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Next up in vaccine campaign: 12- to 15-year-olds

Cuomo: Pfizer shot may be available to NY kids as young as 12 Thursday

The U.S. Food and Drug Administration expanded the emergency use authorization of the Pfizer-BioNTech vaccine on Monday to include people ages 12 to 15.

The U.S. Centers for Disease Control's vaccine advisory committee is to meet Wednesday and may also approve the emergency use — clearing the way for states to start administering it.

If the CDC approves it, Dr. Howard Zucker, head of the New York State Department of Health, will meet with the state's Clinical Advisory Task Force and make a final recommendation, Cuomo said in a statement.

That "means we could have full authorization for vaccinations to begin for 12- to 15-year-olds here in New York as early as Thursday," Cuomo said.

The number of new positives reported today: 77 in Nassau, 104 in Suffolk, 557 in New York City and 1,516 statewide.

The chart below shows the percentages of New Yorkers who have received at least one dose of a COVID-19 vaccine and those who have been fully vaccinated.

Search a map of new cases and view charts showing the latest local trends in testing, hospitalizations, deaths and more.

LI to get federal stimulus boost

More than $841 million in federal stimulus aid for Long Island's counties, towns and municipalities will start to be distributed this week as part of the $1.9 trillion coronavirus relief package passed by Congress in March.

Nassau County is set to receive $385 million and Suffolk County is to receive $286.8 million in federal relief, according to figures released Monday by the U.S. Treasury Department, Newsday's Laura Figueroa Hernandez reports.

President Joe Biden, speaking on the state of the economy at the White House on Monday, touted the release of $350 billion in state and local aid that was included in the American Rescue Plan.

"The money we're going to be distributing now is going to make it possible for an awful lot of educators, first responders, sanitation workers to go back to work," Biden said.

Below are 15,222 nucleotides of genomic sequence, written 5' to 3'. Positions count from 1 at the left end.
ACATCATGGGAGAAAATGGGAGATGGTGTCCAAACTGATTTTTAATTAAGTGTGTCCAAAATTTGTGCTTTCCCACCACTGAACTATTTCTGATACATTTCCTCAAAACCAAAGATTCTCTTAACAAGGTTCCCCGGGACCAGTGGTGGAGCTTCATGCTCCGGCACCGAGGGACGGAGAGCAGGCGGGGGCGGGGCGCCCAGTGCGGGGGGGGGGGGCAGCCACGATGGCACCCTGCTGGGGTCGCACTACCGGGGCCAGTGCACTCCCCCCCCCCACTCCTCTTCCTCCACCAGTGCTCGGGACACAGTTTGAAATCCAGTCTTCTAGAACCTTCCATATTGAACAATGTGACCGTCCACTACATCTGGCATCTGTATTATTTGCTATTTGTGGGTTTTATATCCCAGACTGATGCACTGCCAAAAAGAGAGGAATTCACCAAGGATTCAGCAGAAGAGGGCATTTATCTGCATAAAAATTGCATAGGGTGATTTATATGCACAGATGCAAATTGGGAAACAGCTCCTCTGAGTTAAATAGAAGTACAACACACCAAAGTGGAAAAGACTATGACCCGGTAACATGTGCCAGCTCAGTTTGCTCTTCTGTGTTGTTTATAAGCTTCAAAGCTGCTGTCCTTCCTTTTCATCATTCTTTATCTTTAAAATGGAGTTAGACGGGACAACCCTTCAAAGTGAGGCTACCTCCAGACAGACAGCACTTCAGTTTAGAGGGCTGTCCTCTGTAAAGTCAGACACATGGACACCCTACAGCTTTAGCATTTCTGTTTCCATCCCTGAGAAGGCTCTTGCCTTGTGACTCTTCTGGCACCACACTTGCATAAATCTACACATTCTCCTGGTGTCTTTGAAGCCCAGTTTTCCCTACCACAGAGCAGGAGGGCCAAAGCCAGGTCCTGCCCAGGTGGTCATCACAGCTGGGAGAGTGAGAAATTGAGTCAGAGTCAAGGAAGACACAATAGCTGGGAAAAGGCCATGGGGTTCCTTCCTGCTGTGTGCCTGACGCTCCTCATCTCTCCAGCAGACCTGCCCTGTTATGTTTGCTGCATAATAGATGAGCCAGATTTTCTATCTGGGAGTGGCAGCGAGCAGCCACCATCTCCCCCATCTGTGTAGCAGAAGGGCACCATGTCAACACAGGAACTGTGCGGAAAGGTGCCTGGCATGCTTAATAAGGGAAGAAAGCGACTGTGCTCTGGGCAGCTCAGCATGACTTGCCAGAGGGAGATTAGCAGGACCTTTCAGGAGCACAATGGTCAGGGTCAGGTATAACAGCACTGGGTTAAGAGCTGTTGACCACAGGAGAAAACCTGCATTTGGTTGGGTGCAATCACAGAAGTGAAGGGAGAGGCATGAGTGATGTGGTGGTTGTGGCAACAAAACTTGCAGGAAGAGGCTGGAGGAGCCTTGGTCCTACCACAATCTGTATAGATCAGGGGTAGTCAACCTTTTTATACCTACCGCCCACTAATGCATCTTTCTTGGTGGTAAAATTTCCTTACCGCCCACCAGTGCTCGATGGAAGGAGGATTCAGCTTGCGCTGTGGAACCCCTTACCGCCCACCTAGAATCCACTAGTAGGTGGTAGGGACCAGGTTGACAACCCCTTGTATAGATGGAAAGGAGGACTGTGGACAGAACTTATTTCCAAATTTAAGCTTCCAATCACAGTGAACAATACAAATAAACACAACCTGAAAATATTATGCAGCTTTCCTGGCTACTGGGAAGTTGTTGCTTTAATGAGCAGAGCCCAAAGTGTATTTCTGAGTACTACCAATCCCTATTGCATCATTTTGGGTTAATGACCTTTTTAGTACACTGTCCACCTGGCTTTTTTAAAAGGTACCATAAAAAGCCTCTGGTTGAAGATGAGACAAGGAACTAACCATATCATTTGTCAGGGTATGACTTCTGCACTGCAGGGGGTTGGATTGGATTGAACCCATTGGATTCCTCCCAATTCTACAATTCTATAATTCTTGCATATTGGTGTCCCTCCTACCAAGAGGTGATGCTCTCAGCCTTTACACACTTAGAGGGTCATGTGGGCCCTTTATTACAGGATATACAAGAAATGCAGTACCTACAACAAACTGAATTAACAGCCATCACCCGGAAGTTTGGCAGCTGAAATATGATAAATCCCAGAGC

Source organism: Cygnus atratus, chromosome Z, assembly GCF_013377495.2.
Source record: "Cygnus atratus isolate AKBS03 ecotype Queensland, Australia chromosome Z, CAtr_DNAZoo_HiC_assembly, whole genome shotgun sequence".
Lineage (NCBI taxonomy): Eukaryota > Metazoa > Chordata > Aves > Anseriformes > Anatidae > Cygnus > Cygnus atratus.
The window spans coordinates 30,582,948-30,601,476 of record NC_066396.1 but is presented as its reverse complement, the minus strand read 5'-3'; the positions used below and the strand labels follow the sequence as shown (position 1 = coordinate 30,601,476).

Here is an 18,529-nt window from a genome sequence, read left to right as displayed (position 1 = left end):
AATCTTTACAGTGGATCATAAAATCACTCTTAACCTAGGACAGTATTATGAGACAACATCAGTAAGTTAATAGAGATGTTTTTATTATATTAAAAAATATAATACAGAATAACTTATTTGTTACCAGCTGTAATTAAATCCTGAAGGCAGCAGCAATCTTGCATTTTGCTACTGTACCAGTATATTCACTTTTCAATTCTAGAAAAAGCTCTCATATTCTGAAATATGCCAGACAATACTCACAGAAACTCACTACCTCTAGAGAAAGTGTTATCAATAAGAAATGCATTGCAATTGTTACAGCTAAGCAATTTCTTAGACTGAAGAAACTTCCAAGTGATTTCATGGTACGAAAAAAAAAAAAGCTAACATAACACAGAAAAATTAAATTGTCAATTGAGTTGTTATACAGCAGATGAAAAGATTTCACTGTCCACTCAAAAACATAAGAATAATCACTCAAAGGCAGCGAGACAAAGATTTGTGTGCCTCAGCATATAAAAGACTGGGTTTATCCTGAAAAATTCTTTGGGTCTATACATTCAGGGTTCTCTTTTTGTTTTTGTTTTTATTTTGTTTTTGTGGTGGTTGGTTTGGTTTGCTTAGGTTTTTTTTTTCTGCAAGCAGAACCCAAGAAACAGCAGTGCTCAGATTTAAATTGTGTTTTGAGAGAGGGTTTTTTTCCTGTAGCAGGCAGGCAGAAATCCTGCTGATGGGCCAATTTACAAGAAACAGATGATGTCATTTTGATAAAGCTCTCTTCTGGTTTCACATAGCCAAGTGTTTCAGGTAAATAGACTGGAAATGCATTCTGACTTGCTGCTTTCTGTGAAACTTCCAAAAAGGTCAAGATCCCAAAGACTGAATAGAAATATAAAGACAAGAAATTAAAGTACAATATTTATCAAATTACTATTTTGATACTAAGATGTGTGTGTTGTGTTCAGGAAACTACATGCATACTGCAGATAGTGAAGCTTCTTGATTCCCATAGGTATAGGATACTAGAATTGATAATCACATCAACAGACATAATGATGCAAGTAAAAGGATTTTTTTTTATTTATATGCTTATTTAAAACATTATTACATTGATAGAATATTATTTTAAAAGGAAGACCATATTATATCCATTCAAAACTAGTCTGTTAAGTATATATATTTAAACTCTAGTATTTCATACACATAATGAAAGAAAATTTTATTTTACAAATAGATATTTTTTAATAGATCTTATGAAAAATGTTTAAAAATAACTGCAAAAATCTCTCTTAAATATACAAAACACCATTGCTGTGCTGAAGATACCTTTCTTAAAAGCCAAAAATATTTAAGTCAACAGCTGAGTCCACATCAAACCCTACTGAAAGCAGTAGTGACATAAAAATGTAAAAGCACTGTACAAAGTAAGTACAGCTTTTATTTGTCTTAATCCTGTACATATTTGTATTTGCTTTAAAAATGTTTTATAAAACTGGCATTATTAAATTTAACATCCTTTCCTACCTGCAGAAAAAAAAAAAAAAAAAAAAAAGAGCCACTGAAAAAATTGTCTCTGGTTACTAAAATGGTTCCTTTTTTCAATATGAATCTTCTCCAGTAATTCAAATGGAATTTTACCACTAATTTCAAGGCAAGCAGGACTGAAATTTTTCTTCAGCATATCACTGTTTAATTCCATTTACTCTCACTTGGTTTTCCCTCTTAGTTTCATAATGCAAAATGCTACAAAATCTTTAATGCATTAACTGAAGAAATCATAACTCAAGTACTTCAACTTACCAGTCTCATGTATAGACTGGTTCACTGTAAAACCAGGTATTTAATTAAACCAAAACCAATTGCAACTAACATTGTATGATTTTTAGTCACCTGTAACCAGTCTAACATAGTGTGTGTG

In Suffolk, Babylon Town is set to receive $27.7 million, Brookhaven Town will receive $55 million, Huntington Town will get $22.2 million and Islip Town is poised to receive $47.5 million. In Nassau, Hempstead Village is set to receive $16.7 million.

Nursing homes face historic vacancies, raising concerns

The vacancy rate at nursing homes in New York has jumped to three times the pre-pandemic level and is raising fears about the fiscal viability of the facilities, according to state records obtained by Newsday.

Driving the historic vacancy rate are the more than 15,000 deaths of nursing home residents from COVID-19 combined with families who are increasingly reluctant to send their relatives to the homes, said home operators and researchers in the field.

"This was the biggest vacancy we've seen," said Stephen Hanse, president and CEO of New York State Health Facilities Association, which represents skilled nursing providers. "You could see some nursing homes going out of business — they can't pay their mortgage."

Some researchers, however, say the low occupancy presents an opportunity to encourage funding and use of more community-based and at-home services to keep the elderly in assisted living apartments, with relatives or in their own home. Continue reading the story by Newsday's Michael Gormley.

Seeking aid for India

Nassau County lawmakers are joining with Asian American business, civic and religious groups to raise money and supplies for India as the country struggles with the world's worst COVID-19 outbreak.

India's health ministry reported more than 360,000 new COVID-19 cases Monday and 3,754 deaths related to the virus. The country has reported more than 246,000 deaths since the pandemic began, a number that some experts say undercounts the actual total of fatalities.